I have misgivings about some of these words because of the negative overtones associated with them. “Conquer” particularly stands out to me as where the charge of rape comes from, and the word “colonize” too seems to carry echoes of enslavement. There is a legitimate reason why people cringe at “conquer” (especially women) and “colonize” (especially African Americans), and we shouldn’t be surprised at why they do. When these words are used in reference to sex further nuance is required, and to their credit both Doug and Jared have done so and shown that they are not using those terms in a coercive, violent, or dominating way and the context of Doug’s book and Jared’s post confirms this.

The whole point of Jared’s post is to show how the biblical view of sexuality is antithetical to rape and any sort of masochism in the bedroom (or anywhere else for that matter) like what I am told is depicted in 50 Shades of Grey. In his follow-up post Jared writes,

I thought it a deft point; perhaps what we see in this sort of BDSM fantasy garbage is a perverted overreaction to God’s good design of authority and submission.

That’s how I read the excerpt, and thanks to Douglas Wilson’s clarifications, I am content that I am reading it correctly

Jared and Doug are not misogynists nor are they endorsing rape of any kind. Doug settles this in his post-Evans response here and Jared did so after the commenting onslaught of his initial post here. If you need outside validation for Jared, you can read Jared’s wife’s comment in the comment section of Rachel’s post. You can also read his interview with our mutual friend Justin Holcomb on the horrendous effects of sexual assault and how the gospel brings healing to it. On a personal note, I have had the pleasure of interviewing Jared, following his feed on Facebook, and have read his material off and on for quite some time and he has never endorsed any of the above and in fact has taken his stand against some of those very things.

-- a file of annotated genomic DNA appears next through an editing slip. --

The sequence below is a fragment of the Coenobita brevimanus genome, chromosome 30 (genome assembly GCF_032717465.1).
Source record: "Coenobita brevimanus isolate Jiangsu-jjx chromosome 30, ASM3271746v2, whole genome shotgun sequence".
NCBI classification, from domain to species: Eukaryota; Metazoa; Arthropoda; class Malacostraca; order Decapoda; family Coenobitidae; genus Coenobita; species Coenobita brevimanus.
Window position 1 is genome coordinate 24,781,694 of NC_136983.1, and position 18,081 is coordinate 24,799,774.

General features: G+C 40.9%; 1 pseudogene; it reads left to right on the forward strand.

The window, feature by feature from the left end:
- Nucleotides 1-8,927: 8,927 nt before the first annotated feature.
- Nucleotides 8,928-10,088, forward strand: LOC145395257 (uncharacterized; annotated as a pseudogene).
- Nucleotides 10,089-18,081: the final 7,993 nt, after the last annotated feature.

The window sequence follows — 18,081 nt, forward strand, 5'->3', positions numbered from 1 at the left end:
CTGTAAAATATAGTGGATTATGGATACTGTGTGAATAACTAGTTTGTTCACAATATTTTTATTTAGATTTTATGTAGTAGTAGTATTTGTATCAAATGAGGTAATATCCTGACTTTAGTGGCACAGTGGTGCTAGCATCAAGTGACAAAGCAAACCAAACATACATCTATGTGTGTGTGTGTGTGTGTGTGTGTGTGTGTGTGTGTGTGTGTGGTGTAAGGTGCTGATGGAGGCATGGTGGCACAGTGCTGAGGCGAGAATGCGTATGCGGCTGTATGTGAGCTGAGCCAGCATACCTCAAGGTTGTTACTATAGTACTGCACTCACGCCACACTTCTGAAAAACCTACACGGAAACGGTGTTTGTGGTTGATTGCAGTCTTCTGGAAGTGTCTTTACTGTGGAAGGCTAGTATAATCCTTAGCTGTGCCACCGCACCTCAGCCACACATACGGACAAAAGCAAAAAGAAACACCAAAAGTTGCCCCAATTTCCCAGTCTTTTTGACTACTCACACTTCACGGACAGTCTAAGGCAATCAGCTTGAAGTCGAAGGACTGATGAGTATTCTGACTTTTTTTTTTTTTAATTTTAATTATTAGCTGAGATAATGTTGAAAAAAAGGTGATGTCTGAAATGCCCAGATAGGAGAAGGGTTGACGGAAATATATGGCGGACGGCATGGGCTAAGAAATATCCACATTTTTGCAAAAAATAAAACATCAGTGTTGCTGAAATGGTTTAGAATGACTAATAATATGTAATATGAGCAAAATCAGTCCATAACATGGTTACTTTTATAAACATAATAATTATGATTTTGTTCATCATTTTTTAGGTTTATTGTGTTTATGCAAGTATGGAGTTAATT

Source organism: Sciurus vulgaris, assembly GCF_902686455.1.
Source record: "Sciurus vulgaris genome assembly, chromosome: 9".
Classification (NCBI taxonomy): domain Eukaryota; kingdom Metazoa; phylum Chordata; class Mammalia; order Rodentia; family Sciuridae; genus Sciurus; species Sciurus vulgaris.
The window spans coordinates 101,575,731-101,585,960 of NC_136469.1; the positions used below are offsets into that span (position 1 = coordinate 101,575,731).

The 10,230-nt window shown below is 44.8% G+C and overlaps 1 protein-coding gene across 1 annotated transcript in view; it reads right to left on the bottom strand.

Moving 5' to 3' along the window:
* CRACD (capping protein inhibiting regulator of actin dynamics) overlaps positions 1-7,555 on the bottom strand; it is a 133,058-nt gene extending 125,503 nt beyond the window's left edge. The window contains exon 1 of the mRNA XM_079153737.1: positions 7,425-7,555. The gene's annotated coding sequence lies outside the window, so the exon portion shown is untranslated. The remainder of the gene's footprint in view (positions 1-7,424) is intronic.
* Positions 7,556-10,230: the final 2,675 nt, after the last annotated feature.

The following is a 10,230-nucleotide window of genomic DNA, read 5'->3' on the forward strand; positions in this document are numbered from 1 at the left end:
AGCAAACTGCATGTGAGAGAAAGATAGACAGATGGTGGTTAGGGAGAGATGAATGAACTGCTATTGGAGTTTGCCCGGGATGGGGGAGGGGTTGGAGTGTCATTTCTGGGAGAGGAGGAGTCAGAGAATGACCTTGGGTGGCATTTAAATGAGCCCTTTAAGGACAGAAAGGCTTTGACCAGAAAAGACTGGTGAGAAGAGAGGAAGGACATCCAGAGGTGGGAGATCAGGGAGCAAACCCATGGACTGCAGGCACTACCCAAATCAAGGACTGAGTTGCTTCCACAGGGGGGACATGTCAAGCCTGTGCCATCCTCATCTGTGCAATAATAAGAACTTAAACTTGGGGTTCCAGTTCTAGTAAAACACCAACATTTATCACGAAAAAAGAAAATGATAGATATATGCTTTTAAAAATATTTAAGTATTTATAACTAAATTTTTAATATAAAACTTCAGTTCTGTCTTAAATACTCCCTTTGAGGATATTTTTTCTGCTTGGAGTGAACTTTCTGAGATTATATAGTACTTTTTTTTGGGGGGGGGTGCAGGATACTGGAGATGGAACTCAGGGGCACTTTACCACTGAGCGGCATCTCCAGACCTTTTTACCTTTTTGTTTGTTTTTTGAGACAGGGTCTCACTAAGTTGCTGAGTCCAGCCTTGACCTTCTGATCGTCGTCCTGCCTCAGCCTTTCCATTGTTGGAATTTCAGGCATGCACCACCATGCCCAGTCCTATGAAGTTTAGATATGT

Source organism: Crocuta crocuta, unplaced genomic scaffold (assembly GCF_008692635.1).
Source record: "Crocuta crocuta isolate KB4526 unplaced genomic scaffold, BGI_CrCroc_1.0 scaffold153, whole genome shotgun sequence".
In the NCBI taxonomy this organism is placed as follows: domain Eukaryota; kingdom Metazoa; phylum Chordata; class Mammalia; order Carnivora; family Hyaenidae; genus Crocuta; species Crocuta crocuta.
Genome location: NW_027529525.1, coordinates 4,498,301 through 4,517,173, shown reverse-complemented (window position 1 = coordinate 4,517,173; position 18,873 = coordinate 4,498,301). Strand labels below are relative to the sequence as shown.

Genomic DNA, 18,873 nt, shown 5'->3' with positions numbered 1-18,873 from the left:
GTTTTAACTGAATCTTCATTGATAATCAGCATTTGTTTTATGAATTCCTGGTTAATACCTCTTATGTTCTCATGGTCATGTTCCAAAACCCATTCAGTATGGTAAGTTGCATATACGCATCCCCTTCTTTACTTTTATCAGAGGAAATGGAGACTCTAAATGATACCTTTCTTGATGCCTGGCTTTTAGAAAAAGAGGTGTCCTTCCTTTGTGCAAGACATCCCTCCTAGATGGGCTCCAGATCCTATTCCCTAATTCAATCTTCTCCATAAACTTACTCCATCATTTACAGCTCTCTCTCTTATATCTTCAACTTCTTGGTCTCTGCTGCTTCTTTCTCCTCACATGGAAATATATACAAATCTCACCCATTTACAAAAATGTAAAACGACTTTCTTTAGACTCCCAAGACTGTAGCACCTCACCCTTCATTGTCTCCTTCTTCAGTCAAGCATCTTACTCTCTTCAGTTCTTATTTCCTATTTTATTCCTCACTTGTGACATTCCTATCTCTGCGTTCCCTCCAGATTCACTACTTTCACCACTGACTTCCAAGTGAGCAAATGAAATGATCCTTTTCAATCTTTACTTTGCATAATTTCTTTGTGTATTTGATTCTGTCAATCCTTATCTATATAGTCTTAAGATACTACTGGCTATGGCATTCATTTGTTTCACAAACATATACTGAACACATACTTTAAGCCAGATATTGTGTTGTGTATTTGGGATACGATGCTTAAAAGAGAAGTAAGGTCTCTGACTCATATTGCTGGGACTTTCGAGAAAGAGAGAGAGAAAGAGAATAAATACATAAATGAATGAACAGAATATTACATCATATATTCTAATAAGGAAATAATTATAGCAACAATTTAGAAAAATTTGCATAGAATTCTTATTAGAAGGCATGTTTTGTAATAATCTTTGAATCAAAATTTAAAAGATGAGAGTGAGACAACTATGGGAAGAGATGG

Feel free to disagree with their complementarianism and feel free to correct Doug for using particularly loaded words, but lets immediately drop the charge of women-hating and associating these men with rape. What Jared and Doug are describing is how sin pollutes God’s design of appropriate male headship and female submission, and how this is corrupted and abused in any act of sexual violence. No biblical complementarian would ever endorse such a heinous thing. All egalitarian and complementarian Christians hate rape, but not all of us affirm a husband’s headship and wife’s submission. That is the real issue here.

While Evans thinks most all this comes down to a complementarian infatuation with power, I think most of this comes down to a disagreement between complementarians and egalitarians about how love itself functions. Egalitarians seem to struggle with how love can be truly and fully loving within a relationship of headship and authority. They believe that headship and authority diminish equality. On the other hand, complementarians believe that loving mutuality and reciprocity can occur within a relationship of headship and submission without diminishing equality or reciprocal love. In fact, complementarians believe that love thrives and relationships are nourished in these very kinds of relationships.